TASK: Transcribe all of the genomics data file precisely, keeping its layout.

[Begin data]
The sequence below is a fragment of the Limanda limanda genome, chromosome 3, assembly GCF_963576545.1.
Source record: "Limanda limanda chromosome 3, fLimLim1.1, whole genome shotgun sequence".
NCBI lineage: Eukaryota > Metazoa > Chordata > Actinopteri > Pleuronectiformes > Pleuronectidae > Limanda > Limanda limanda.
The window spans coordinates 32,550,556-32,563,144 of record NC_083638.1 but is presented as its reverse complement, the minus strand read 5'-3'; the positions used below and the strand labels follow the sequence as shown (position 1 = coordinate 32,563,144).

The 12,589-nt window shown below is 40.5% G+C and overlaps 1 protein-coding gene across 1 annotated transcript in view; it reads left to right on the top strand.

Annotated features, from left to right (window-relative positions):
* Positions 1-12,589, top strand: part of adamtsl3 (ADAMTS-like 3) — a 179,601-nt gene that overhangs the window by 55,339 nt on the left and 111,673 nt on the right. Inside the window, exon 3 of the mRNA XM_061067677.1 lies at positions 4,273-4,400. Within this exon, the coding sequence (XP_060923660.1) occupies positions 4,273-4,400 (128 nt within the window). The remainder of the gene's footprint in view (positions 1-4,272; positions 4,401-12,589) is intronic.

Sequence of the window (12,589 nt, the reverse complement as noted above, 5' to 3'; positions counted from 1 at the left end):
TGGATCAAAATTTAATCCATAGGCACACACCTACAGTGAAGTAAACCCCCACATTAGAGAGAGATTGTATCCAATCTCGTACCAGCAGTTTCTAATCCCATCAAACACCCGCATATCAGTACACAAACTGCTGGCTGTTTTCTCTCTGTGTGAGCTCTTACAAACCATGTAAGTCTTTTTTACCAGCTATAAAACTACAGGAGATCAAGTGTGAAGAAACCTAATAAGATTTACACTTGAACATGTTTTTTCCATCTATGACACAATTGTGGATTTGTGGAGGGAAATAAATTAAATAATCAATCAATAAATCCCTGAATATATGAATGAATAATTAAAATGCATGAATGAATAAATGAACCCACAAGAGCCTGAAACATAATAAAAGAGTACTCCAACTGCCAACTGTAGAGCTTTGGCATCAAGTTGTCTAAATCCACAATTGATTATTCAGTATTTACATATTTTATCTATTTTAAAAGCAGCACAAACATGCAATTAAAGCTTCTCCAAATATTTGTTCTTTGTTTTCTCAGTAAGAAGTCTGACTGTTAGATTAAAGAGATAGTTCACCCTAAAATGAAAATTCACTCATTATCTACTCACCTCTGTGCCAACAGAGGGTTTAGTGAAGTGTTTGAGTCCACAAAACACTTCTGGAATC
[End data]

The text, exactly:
The sequence below is a fragment of the Limanda limanda genome, chromosome 3, assembly GCF_963576545.1.
Source record: "Limanda limanda chromosome 3, fLimLim1.1, whole genome shotgun sequence".
NCBI lineage: Eukaryota > Metazoa > Chordata > Actinopteri > Pleuronectiformes > Pleuronectidae > Limanda > Limanda limanda.
The window spans coordinates 32,550,556-32,563,144 of record NC_083638.1 but is presented as its reverse complement, the minus strand read 5'-3'; the positions used below and the strand labels follow the sequence as shown (position 1 = coordinate 32,563,144).

The 12,589-nt window shown below is 40.5% G+C and overlaps 1 protein-coding gene across 1 annotated transcript in view; it reads left to right on the top strand.

Annotated features, from left to right (window-relative positions):
* Positions 1-12,589, top strand: part of adamtsl3 (ADAMTS-like 3) — a 179,601-nt gene that overhangs the window by 55,339 nt on the left and 111,673 nt on the right. Inside the window, exon 3 of the mRNA XM_061067677.1 lies at positions 4,273-4,400. Within this exon, the coding sequence (XP_060923660.1) occupies positions 4,273-4,400 (128 nt within the window). The remainder of the gene's footprint in view (positions 1-4,272; positions 4,401-12,589) is intronic.

Sequence of the window (12,589 nt, the reverse complement as noted above, 5' to 3'; positions counted from 1 at the left end):
TGGATCAAAATTTAATCCATAGGCACACACCTACAGTGAAGTAAACCCCCACATTAGAGAGAGATTGTATCCAATCTCGTACCAGCAGTTTCTAATCCCATCAAACACCCGCATATCAGTACACAAACTGCTGGCTGTTTTCTCTCTGTGTGAGCTCTTACAAACCATGTAAGTCTTTTTTACCAGCTATAAAACTACAGGAGATCAAGTGTGAAGAAACCTAATAAGATTTACACTTGAACATGTTTTTTCCATCTATGACACAATTGTGGATTTGTGGAGGGAAATAAATTAAATAATCAATCAATAAATCCCTGAATATATGAATGAATAATTAAAATGCATGAATGAATAAATGAACCCACAAGAGCCTGAAACATAATAAAAGAGTACTCCAACTGCCAACTGTAGAGCTTTGGCATCAAGTTGTCTAAATCCACAATTGATTATTCAGTATTTACATATTTTATCTATTTTAAAAGCAGCACAAACATGCAATTAAAGCTTCTCCAAATATTTGTTCTTTGTTTTCTCAGTAAGAAGTCTGACTGTTAGATTAAAGAGATAGTTCACCCTAAAATGAAAATTCACTCATTATCTACTCACCTCTGTGCCAACAGAGGGTTTAGTGAAGTGTTTGAGTCCACAAAACACTTCTGGAATC